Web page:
Proceedings of the Bath Natural History and Antiquarian Field Club, Volume 2 (Google eBook)

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Bleeck and Leech, 1873 - Bath (England)
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Page 188 - The poet that beautified the sect that was otherwise inferior to the rest saith yet excellently well: "It 20 is a pleasure to stand upon the shore and to see ships tossed upon the sea; a pleasure to stand in the window of a castle and to see a battle and the adventures thereof below: but no pleasure is comparable to the standing upon the vantage ground of truth...
Page 31 - We have short time to stay as you, We have as short a Spring ; As quick a growth to meet decay, As you, or anything. We die As your hours do, and dry Away, Like to the summer's rain ; Or as the pearls of morning's dew, Ne'er to be found again.
Page 269 - And tires their echoes with unvaried cries. Sunk are thy bowers in shapeless ruin all, And the long grass o'ertops the mouldering wall; And trembling, shrinking from the spoiler's hand, Far, far away, thy children leave the land.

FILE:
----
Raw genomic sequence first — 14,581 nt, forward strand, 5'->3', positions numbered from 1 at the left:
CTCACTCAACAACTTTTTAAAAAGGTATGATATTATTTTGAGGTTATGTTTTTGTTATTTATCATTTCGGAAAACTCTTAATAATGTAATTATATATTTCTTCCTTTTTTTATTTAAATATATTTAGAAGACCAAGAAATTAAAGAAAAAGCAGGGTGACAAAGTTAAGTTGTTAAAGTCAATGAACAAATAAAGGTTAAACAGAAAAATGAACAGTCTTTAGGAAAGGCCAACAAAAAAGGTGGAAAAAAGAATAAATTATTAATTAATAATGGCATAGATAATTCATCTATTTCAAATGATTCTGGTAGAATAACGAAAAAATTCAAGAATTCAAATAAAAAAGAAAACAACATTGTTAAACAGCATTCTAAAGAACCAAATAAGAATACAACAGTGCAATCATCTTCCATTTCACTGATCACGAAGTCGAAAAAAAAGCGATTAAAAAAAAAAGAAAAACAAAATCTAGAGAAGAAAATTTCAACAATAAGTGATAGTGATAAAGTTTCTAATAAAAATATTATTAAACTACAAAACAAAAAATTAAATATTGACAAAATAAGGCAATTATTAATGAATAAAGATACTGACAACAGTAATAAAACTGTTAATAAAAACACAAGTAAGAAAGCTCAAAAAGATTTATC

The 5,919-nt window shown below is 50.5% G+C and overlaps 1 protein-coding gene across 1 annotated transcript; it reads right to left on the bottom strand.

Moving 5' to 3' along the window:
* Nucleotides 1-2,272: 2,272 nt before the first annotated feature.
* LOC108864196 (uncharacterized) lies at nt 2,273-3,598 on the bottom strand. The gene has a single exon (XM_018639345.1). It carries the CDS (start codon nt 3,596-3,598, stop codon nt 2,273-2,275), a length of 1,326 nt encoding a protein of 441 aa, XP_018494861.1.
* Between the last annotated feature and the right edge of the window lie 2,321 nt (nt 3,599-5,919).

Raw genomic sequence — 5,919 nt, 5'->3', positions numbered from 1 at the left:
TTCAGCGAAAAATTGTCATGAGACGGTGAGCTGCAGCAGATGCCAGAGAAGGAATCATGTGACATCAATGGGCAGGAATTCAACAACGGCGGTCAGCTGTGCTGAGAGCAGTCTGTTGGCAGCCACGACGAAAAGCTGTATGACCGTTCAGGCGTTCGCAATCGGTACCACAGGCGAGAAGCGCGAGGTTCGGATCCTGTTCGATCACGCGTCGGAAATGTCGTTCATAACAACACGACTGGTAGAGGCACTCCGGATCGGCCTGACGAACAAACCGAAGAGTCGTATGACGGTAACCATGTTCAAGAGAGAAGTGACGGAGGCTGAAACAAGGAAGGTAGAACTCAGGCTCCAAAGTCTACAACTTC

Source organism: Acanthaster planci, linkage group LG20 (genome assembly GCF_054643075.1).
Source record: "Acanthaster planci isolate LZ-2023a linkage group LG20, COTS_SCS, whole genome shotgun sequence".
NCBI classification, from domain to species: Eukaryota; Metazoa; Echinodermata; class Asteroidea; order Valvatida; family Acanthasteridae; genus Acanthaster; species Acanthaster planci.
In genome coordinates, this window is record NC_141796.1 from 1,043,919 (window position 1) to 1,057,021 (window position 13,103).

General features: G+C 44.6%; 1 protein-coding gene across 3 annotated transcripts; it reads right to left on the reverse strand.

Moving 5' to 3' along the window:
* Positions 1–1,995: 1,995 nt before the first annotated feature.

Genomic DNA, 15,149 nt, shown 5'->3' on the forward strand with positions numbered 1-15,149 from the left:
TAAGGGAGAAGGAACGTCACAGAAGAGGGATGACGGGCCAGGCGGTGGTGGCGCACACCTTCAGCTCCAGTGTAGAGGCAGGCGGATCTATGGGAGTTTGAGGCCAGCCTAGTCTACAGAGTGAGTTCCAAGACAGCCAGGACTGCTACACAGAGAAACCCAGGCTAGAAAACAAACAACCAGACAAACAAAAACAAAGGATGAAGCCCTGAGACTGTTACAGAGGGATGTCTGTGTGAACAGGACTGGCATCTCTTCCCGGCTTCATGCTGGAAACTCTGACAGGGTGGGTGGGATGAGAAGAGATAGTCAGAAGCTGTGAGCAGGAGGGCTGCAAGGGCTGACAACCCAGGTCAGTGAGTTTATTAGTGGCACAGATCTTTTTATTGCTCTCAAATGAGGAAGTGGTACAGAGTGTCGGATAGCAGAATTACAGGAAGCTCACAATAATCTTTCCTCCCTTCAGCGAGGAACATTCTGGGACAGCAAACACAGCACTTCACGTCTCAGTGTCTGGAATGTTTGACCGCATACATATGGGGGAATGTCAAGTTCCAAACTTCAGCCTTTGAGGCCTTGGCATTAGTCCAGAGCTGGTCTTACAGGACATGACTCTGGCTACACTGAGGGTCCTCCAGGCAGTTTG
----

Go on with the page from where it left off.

Page 31 - TO DAFFODILS FAIR Daffodils, we weep to see You haste away so soon : As yet the early-rising Sun Has not attained his noon. Stay, stay, Until the hasting day Has run But to the even-song ; And, having prayed together, we Will go with you along.
Page 332 - And now, behold, I know that ye all, among whom I have gone preaching the kingdom of God, shall see my face no more.
Page 33 - Ah, what a life were this! how sweet! how lovely ! Gives not the hawthorn bush a sweeter shade To shepherds, looking on their silly sheep, Than doth a rich embroider'd canopy To kings, that fear their subjects' treachery ? O, yes it doth ; a thousand-fold it doth.
Page 188 - Certainly, it is heaven upon earth to have a man's mind move in charity, rest in providence, and turn upon the poles of truth.
Page 257 - A few naturalists, endowed with much flexibility of mind, and who have already begun to doubt the immutability of species, may be influenced by this volume; but I look with confidence to the future, to young and rising naturalists, who will be able to view both sides...
Page 16 - Yet marked I where the bolt of Cupid fell : It fell upon a little western flower, Before milk-white, now purple with love's wound, And maidens call it love-in-idleness.
Page 21 - ... full of roses. And these were the first rose-trees and roses, both white and red, that ever any man saw ; and thus was this maiden saved by the grace of God.

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